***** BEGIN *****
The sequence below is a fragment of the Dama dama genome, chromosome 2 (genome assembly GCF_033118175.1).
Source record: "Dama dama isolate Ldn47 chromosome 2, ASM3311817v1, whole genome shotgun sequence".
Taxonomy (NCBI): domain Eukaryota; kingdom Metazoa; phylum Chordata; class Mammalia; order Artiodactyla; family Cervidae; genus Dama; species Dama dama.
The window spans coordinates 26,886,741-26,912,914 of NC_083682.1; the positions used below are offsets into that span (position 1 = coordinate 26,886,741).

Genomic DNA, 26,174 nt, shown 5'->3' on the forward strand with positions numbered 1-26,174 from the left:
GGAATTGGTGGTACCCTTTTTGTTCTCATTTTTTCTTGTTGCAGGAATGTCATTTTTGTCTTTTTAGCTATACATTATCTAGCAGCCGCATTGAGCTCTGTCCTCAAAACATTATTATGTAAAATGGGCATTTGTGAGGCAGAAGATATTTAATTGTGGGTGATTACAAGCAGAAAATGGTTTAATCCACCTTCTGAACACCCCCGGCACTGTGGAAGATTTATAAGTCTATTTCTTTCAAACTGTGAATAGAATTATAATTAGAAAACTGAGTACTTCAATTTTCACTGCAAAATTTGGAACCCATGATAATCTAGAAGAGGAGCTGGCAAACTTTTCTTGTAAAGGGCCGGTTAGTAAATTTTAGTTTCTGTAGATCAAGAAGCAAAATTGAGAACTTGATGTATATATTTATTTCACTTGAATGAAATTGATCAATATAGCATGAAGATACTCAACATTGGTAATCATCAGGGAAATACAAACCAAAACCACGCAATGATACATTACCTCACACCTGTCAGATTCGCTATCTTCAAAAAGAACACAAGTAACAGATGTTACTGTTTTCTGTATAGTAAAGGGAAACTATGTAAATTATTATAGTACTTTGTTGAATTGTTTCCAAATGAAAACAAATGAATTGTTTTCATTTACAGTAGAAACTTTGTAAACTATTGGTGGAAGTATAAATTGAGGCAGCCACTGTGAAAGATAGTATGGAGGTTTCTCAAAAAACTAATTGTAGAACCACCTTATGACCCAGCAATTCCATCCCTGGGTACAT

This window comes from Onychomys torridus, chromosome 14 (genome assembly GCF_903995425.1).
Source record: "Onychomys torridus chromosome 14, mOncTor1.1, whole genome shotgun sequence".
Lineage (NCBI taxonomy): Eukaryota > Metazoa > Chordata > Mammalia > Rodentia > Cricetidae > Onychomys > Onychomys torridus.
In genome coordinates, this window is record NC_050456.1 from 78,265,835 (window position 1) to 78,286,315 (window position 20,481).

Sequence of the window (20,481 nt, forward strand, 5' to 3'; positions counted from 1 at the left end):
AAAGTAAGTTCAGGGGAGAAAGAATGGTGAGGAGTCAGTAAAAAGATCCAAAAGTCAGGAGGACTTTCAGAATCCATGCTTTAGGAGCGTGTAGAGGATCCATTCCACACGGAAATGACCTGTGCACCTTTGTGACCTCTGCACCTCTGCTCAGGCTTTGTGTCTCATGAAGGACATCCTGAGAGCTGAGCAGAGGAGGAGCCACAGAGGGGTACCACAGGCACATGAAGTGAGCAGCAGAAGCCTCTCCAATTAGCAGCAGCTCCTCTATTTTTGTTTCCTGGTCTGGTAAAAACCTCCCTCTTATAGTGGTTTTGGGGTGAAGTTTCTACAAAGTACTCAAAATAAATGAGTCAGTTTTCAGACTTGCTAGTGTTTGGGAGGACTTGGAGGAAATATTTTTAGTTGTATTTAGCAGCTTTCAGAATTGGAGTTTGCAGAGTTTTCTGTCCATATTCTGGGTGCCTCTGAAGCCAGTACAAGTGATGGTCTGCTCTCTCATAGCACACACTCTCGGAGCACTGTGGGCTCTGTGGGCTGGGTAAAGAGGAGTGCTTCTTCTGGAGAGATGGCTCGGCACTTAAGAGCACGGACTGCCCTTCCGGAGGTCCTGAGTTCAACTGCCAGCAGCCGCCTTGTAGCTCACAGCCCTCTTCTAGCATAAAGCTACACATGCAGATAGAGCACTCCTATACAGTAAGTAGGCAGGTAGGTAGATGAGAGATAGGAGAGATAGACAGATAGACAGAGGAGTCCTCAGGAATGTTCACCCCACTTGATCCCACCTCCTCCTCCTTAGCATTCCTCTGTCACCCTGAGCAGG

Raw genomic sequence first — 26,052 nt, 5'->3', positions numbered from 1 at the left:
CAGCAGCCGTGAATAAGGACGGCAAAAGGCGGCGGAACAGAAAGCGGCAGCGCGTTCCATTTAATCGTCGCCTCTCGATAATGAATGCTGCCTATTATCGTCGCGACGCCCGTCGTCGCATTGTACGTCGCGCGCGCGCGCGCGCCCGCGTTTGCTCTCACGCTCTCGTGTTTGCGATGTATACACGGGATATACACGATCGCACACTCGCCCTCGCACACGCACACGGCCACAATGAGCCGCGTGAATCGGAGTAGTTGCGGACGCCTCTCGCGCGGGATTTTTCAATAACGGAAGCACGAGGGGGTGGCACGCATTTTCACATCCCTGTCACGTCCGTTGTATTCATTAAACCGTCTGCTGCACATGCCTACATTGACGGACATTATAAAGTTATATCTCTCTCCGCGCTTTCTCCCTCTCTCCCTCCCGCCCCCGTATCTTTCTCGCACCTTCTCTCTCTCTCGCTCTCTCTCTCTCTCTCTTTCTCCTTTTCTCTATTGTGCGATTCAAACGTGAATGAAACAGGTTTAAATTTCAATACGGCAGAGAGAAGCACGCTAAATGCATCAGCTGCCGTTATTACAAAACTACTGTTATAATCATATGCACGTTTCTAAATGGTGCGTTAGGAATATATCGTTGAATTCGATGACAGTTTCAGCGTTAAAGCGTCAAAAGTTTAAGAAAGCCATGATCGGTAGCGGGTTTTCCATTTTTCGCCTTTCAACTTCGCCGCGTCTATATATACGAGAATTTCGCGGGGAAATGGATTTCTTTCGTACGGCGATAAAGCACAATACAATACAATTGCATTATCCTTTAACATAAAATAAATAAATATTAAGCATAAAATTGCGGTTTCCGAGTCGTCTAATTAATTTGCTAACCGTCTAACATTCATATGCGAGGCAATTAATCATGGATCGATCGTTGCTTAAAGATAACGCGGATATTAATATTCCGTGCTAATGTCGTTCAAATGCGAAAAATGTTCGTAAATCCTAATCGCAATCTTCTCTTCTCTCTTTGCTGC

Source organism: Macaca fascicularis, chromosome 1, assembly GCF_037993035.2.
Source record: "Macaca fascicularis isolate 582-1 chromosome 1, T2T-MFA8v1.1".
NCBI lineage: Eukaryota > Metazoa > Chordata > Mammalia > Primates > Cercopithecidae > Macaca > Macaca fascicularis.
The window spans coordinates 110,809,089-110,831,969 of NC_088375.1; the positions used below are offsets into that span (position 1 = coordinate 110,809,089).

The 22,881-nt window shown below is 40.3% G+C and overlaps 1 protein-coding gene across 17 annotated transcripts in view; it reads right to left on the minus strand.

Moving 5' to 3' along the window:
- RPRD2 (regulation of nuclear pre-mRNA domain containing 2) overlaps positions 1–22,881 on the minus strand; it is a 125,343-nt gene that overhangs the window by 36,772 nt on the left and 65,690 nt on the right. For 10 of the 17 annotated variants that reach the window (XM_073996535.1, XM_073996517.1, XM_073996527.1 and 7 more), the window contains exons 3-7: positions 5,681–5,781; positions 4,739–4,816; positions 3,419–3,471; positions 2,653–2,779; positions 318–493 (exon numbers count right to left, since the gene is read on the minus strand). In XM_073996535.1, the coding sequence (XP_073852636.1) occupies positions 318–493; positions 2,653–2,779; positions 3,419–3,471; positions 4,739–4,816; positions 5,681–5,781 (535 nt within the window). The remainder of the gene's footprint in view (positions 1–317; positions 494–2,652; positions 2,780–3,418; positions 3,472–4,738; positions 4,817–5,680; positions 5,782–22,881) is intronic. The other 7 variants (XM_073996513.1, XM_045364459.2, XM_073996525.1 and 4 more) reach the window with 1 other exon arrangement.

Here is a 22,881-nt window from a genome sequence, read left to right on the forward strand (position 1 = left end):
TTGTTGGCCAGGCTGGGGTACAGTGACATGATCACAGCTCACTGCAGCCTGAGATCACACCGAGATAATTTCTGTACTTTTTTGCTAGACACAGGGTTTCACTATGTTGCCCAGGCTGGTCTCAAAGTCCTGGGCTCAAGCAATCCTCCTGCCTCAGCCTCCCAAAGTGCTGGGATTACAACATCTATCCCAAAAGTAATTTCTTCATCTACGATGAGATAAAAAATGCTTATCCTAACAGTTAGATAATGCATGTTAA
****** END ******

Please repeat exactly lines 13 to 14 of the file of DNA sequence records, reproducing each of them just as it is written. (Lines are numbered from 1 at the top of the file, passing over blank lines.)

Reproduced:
Raw genomic sequence first — 26,052 nt, 5'->3', positions numbered from 1 at the left:
CAGCAGCCGTGAATAAGGACGGCAAAAGGCGGCGGAACAGAAAGCGGCAGCGCGTTCCATTTAATCGTCGCCTCTCGATAATGAATGCTGCCTATTATCGTCGCGACGCCCGTCGTCGCATTGTACGTCGCGCGCGCGCGCGCGCCCGCGTTTGCTCTCACGCTCTCGTGTTTGCGATGTATACACGGGATATACACGATCGCACACTCGCCCTCGCACACGCACACGGCCACAATGAGCCGCGTGAATCGGAGTAGTTGCGGACGCCTCTCGCGCGGGATTTTTCAATAACGGAAGCACGAGGGGGTGGCACGCATTTTCACATCCCTGTCACGTCCGTTGTATTCATTAAACCGTCTGCTGCACATGCCTACATTGACGGACATTATAAAGTTATATCTCTCTCCGCGCTTTCTCCCTCTCTCCCTCCCGCCCCCGTATCTTTCTCGCACCTTCTCTCTCTCTCGCTCTCTCTCTCTCTCTCTTTCTCCTTTTCTCTATTGTGCGATTCAAACGTGAATGAAACAGGTTTAAATTTCAATACGGCAGAGAGAAGCACGCTAAATGCATCAGCTGCCGTTATTACAAAACTACTGTTATAATCATATGCACGTTTCTAAATGGTGCGTTAGGAATATATCGTTGAATTCGATGACAGTTTCAGCGTTAAAGCGTCAAAAGTTTAAGAAAGCCATGATCGGTAGCGGGTTTTCCATTTTTCGCCTTTCAACTTCGCCGCGTCTATATATACGAGAATTTCGCGGGGAAATGGATTTCTTTCGTACGGCGATAAAGCACAATACAATACAATTGCATTATCCTTTAACATAAAATAAATAAATATTAAGCATAAAATTGCGGTTTCCGAGTCGTCTAATTAATTTGCTAACCGTCTAACATTCATATGCGAGGCAATTAATCATGGATCGATCGTTGCTTAAAGATAACGCGGATATTAATATTCCGTGCTAATGTCGTTCAAATGCGAAAAATGTTCGTAAATCCTAATCGCAATCTTCTCTTCTCTCTTTGCTGC